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County job prospects promising

An improving job market may be in sight for Lincoln County.
The unemployment rate for March dropped from a 6.3 to a 5.5 percent.
“There are actually over 400 more people back at work,” said Judi Morton, manager at Lincoln County’s Employment Security Commission
The Lincoln Economic Development Association in Lincolnton is also assisting in bringing jobs to the county, she said.
New industries such as Crate & Barrel and Australian Manufacturing have recently listed jobs with ESC.
Surrounding companies are also expanding. The Timken Company has received incentives from the county that will enable them to expand their current industry. Cataler is also planning an expansion in the future, doubling the size of their building. Blum, located in Stanley has expansion in their future as well.
“We have had no sizable layoffs either,” Morton said. “I would say things are looking up.”
The unemployment rate is also being calculated differently. It is now based on county of residence, rather than county of employment.
Morton said this change shows a more accurate reflection of the county’s unemployment rates since it is now linked to how many people live in a certain county.
Surrounding counties also experienced decreases.
Catawba County went down from a 6.9 to a 6.2 percent. Cleveland County went from a 7.7 to a 6.8. Gaston County went from a 6.7 percent to 6 percent for the month.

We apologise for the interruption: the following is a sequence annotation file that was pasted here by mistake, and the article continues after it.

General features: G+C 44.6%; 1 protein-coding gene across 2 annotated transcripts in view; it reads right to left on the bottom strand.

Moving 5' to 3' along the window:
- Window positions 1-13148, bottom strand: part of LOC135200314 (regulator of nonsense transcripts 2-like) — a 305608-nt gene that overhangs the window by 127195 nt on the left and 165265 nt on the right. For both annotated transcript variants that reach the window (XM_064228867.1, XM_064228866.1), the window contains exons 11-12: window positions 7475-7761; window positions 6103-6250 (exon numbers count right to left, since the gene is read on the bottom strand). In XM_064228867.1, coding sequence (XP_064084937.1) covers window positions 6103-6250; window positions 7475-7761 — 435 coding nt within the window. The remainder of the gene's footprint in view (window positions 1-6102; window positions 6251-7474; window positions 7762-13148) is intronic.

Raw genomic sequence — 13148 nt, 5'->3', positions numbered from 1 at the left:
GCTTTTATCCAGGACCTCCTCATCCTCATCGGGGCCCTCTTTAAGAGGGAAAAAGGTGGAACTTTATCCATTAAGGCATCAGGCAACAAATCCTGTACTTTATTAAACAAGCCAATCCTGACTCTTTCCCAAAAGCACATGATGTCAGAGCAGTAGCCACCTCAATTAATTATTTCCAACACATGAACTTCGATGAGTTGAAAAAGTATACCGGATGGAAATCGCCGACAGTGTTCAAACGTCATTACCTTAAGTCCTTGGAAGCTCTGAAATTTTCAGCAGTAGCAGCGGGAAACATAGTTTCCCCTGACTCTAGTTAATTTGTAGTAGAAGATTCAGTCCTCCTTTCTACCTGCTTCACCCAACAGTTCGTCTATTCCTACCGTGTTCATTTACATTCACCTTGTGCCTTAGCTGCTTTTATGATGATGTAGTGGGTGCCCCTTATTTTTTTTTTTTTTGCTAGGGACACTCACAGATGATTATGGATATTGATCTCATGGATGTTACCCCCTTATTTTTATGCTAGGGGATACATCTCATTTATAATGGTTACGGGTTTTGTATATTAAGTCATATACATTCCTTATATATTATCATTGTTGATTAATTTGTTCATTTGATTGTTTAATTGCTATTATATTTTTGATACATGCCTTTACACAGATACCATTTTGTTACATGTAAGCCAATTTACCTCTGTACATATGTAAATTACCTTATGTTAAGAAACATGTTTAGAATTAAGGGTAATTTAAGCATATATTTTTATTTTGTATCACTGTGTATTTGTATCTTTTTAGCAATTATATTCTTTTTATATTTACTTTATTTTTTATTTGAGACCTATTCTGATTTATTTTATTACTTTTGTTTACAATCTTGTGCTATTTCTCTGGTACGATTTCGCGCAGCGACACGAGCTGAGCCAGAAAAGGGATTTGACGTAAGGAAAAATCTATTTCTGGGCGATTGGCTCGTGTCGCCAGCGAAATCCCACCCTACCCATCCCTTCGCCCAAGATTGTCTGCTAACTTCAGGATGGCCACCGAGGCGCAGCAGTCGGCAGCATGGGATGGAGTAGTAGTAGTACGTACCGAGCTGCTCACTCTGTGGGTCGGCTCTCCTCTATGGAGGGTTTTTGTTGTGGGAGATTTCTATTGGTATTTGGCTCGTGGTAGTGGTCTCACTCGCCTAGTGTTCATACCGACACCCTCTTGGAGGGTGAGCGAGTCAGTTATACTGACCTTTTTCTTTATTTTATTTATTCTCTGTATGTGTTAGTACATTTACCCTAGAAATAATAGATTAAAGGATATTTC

According to the Employment Security Commission of North Carolina, rates dropped dramatically for the month of March.
The statewide not seasonally adjusted rate dropped from 5.9 to 5.2 percent.
Overall, 97 counties’ unemployment rate dropped, two counties’ rates went up and one county’s rate remained the same.
Orange County had the state’s lowest unemployment rate at 3.3 percent. Tyrrell County had the highest rate at 11.7 percent.
There were 39 counties who had rates less or equal to the 5.2 percent state rate.
The national average fell from a 5.4 percent to a 5.2 in March. North Carolina has been at or below the national average for eleven consecutive month.

by Amy Wadsworth

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